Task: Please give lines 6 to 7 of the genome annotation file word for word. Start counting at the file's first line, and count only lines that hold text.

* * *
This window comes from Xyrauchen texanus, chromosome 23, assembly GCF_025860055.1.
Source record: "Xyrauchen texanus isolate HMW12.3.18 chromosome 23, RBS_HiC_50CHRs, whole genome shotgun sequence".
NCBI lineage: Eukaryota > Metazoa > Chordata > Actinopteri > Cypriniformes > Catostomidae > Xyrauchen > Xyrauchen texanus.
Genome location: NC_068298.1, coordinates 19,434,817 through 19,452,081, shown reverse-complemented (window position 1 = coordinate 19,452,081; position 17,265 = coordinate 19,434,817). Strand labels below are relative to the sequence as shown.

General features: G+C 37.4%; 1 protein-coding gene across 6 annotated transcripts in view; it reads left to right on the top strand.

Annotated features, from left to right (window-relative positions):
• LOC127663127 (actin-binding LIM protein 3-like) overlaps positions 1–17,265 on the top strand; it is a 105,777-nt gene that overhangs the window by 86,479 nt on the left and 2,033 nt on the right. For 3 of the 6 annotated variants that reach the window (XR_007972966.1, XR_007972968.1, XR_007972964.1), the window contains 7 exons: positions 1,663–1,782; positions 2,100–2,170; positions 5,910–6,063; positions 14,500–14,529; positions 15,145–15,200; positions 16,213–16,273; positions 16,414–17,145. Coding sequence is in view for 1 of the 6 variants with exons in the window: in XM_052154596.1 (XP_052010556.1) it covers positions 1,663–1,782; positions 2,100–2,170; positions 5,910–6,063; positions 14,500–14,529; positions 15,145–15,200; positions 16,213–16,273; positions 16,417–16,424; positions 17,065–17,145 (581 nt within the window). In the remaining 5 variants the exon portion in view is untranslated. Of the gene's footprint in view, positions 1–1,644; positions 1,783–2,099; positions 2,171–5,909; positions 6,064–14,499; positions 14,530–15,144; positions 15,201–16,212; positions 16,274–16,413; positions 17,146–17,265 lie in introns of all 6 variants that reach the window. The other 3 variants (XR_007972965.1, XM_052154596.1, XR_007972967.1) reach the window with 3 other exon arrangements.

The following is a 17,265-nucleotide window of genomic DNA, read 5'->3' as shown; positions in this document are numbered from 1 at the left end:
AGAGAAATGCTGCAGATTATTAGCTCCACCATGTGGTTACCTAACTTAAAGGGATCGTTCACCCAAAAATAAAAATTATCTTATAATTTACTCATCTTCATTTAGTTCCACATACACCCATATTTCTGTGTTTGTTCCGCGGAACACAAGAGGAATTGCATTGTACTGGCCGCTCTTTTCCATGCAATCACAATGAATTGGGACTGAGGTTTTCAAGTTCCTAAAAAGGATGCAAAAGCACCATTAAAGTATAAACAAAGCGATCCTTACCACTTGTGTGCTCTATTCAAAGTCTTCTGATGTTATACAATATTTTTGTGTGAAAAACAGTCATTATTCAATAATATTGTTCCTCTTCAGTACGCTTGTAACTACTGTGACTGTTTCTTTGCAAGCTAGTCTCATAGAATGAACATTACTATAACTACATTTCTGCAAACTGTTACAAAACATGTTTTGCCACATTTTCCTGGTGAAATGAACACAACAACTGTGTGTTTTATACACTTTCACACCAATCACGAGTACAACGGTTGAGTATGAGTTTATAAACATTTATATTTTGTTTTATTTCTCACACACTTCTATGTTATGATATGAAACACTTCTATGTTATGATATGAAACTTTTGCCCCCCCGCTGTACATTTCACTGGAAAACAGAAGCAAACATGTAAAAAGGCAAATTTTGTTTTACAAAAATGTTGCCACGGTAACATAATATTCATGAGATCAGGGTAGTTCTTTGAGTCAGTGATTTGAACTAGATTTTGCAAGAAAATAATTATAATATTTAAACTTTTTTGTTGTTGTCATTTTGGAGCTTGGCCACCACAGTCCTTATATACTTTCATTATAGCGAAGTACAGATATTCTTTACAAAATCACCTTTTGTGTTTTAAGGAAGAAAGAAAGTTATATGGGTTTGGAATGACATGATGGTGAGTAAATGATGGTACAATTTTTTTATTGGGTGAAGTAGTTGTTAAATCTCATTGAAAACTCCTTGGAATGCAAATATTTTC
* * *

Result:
Annotated features, from left to right (window-relative positions):
• LOC127663127 (actin-binding LIM protein 3-like) overlaps positions 1–17,265 on the top strand; it is a 105,777-nt gene that overhangs the window by 86,479 nt on the left and 2,033 nt on the right. For 3 of the 6 annotated variants that reach the window (XR_007972966.1, XR_007972968.1, XR_007972964.1), the window contains 7 exons: positions 1,663–1,782; positions 2,100–2,170; positions 5,910–6,063; positions 14,500–14,529; positions 15,145–15,200; positions 16,213–16,273; positions 16,414–17,145. Coding sequence is in view for 1 of the 6 variants with exons in the window: in XM_052154596.1 (XP_052010556.1) it covers positions 1,663–1,782; positions 2,100–2,170; positions 5,910–6,063; positions 14,500–14,529; positions 15,145–15,200; positions 16,213–16,273; positions 16,417–16,424; positions 17,065–17,145 (581 nt within the window). In the remaining 5 variants the exon portion in view is untranslated. Of the gene's footprint in view, positions 1–1,644; positions 1,783–2,099; positions 2,171–5,909; positions 6,064–14,499; positions 14,530–15,144; positions 15,201–16,212; positions 16,274–16,413; positions 17,146–17,265 lie in introns of all 6 variants that reach the window. The other 3 variants (XR_007972965.1, XM_052154596.1, XR_007972967.1) reach the window with 3 other exon arrangements.